I think we should go back to cherishing our fashion. Really choose items that you fall in love with; items that match who you are and what you want to say about yourself with how you look. But this also means that these items should be made to last so we càn keep on loving them for longer. Instead of masses of the same, I’d want everyone to want less, of better quality and with character.

I believe it will make us more satisfied and happy to slow it down. It will in a way make us connect to our ‘things’ and ourselves again. Does that sound very cheesy?


5. What are some of the challenges of being a sustainable brand?

The challenges are many! Some have to do with starting small, sustainable or not; you have to scream and shout to be seen amongst the masses of brands out there. Marketing is so important. And even though it’s true that social media has made it possible to reach audiences more easily, it’s still a struggle to get your story out there.
Another problem that I deal with is about material resources. Innovative materials are often more expensive and because they aren’t being manufactured by huge factories, nor being bought in large quantities by other buyers, many producers of these materials have minimum ordering quantities. Otherwise, it wouldn’t be possible for them to produce at all.
That makes perfect sense, but it also means that every time it’s a huge and risky investment for a small brand like Ms. Bay or some materials is not possible at all.

6. What do you envision for your brand in the coming years?

I work towards a steady growth. I’m not afraid of being ambitious. We will keep on integrating new materials to become ever more sustainable and also grow in terms of design. I want to develop a whole series of accessories for daily use, for women and men! That would also mean more fair jobs for the ladies in India in the workshops that I collaborate with. And knowing that they can achieve their goals, grow and improve their lives from something they can take pride out, that really means a lot to me.

To achieve all of that, I want to find what I call Ms. Bay-ambassadors; retailers worldwide who want to spread the story of fish leather with me! A shop in every large city in the world, wouldn’t that be something?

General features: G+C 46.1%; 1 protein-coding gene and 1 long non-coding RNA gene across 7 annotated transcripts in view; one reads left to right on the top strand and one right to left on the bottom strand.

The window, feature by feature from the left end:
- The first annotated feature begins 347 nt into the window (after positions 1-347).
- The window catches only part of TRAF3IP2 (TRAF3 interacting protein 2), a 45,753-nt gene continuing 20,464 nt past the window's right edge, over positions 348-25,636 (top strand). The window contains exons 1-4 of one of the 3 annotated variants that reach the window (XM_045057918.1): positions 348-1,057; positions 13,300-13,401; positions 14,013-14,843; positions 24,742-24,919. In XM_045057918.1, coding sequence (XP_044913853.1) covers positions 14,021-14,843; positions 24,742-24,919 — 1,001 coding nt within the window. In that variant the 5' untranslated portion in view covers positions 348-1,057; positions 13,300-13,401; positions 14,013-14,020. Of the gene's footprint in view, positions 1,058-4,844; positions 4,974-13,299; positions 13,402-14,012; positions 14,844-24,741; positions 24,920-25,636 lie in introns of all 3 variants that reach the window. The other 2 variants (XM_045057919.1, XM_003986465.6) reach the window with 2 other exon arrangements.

7. Biggest milestone for the brand?

Well, for an outsider it might sound silly what I’m about to answer; but I think our biggest milestone so far was simply our launch last April! Because, just behind the start of any brand, there is a long personal story before we went public.
For over a year, I researched several materials, I visited several factories in many countries, I had many samples made and many more texts written and logos designed.

All this while I was working full time for a boss. I literally invested all my time and savings into the realization of my dream. And then, Ms. Bay was ready to go public!

I was so proud, so happy and so ready to finally start ‘for real’.

Now, after half a year, to see that what Ms. Bay has to tell also really resonates with people is very rewarding. I hope we can continue along this path and convince more and more people of the real beauty of sustainable fashion and Ms. Bay.

8. Which other sustainable brands do you think does a great job?

It’s really hard to choose just one! But if I have to, I’d go for my fellow Belgian entrepreneur, W.R. Yuma (https://www.wryuma.com/) They make sunglasses out of recycled plastics such as old fridges, car dashboards, .. And every little aspect of their company is as eco-friendly as they can get. Really awesome!

9. What does sustainability mean to you?

When I was pre-selling Ms. Bay at a pop-up shop earlier this year, I was trying to explain ‘slow’ and ‘sustainable’ fashion to an old lady who stopped by my shop. She laughed and said, “Well, I really love what you talk about, but in my days, we just called that common sense”

And that is exactly what sustainability means to me; if it doesn’t make much sense in term of life-span, use, quality or origin, make a different choice. Wanting less and striving for quality will lead to a more sustainable world. Living sustainable doesn’t have to cost more money, you just have to have the courage to eliminate the unnecessaries. And that doesn’t mean going back to ‘old’ ways or living a ‘minimal’ lifestyle, just make conscious choices and reflect on what you buy. Ask yourself ‘Will I still love this in a year from now? How was this made?’. These simple questions will already take you a long way!